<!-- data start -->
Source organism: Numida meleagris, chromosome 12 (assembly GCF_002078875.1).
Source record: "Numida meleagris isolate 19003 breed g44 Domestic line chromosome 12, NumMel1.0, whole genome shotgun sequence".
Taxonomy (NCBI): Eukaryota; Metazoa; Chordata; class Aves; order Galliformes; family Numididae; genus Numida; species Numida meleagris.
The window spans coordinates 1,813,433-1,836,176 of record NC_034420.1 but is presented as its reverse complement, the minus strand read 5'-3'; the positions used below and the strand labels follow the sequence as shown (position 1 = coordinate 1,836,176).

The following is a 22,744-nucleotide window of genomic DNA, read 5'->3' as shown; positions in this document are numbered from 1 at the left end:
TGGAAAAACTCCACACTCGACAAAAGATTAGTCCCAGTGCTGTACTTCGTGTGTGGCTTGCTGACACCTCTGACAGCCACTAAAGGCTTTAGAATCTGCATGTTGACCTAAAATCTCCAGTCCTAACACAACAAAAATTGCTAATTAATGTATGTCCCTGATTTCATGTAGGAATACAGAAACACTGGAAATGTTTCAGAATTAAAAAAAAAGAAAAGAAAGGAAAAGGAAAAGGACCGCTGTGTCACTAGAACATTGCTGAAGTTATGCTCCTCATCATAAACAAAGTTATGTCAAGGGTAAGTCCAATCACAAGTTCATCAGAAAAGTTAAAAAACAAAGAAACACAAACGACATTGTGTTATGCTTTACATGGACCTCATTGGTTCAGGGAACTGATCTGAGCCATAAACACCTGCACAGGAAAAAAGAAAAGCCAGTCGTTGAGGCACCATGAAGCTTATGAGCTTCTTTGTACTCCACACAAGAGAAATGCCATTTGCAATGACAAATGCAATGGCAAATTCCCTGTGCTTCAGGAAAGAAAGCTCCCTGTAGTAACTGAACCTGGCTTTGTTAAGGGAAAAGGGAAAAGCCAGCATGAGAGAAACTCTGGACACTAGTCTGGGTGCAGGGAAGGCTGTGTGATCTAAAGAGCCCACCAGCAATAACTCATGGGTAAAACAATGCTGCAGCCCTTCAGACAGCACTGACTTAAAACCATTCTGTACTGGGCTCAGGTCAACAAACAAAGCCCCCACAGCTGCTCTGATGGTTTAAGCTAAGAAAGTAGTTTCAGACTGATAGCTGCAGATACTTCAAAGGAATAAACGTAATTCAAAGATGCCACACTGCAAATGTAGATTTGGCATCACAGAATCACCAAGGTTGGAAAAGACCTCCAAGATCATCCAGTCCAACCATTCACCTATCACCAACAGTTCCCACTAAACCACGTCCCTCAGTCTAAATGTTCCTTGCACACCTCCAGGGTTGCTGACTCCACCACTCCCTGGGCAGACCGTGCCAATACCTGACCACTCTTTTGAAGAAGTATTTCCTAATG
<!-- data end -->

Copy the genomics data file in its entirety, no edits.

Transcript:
Source organism: Numida meleagris, chromosome 12 (assembly GCF_002078875.1).
Source record: "Numida meleagris isolate 19003 breed g44 Domestic line chromosome 12, NumMel1.0, whole genome shotgun sequence".
Taxonomy (NCBI): Eukaryota; Metazoa; Chordata; class Aves; order Galliformes; family Numididae; genus Numida; species Numida meleagris.
The window spans coordinates 1,813,433-1,836,176 of record NC_034420.1 but is presented as its reverse complement, the minus strand read 5'-3'; the positions used below and the strand labels follow the sequence as shown (position 1 = coordinate 1,836,176).

The following is a 22,744-nucleotide window of genomic DNA, read 5'->3' as shown; positions in this document are numbered from 1 at the left end:
TGGAAAAACTCCACACTCGACAAAAGATTAGTCCCAGTGCTGTACTTCGTGTGTGGCTTGCTGACACCTCTGACAGCCACTAAAGGCTTTAGAATCTGCATGTTGACCTAAAATCTCCAGTCCTAACACAACAAAAATTGCTAATTAATGTATGTCCCTGATTTCATGTAGGAATACAGAAACACTGGAAATGTTTCAGAATTAAAAAAAAAGAAAAGAAAGGAAAAGGAAAAGGACCGCTGTGTCACTAGAACATTGCTGAAGTTATGCTCCTCATCATAAACAAAGTTATGTCAAGGGTAAGTCCAATCACAAGTTCATCAGAAAAGTTAAAAAACAAAGAAACACAAACGACATTGTGTTATGCTTTACATGGACCTCATTGGTTCAGGGAACTGATCTGAGCCATAAACACCTGCACAGGAAAAAAGAAAAGCCAGTCGTTGAGGCACCATGAAGCTTATGAGCTTCTTTGTACTCCACACAAGAGAAATGCCATTTGCAATGACAAATGCAATGGCAAATTCCCTGTGCTTCAGGAAAGAAAGCTCCCTGTAGTAACTGAACCTGGCTTTGTTAAGGGAAAAGGGAAAAGCCAGCATGAGAGAAACTCTGGACACTAGTCTGGGTGCAGGGAAGGCTGTGTGATCTAAAGAGCCCACCAGCAATAACTCATGGGTAAAACAATGCTGCAGCCCTTCAGACAGCACTGACTTAAAACCATTCTGTACTGGGCTCAGGTCAACAAACAAAGCCCCCACAGCTGCTCTGATGGTTTAAGCTAAGAAAGTAGTTTCAGACTGATAGCTGCAGATACTTCAAAGGAATAAACGTAATTCAAAGATGCCACACTGCAAATGTAGATTTGGCATCACAGAATCACCAAGGTTGGAAAAGACCTCCAAGATCATCCAGTCCAACCATTCACCTATCACCAACAGTTCCCACTAAACCACGTCCCTCAGTCTAAATGTTCCTTGCACACCTCCAGGGTTGCTGACTCCACCACTCCCTGGGCAGACCGTGCCAATACCTGACCACTCTTTTGAAGAAGTATTTCCTAATG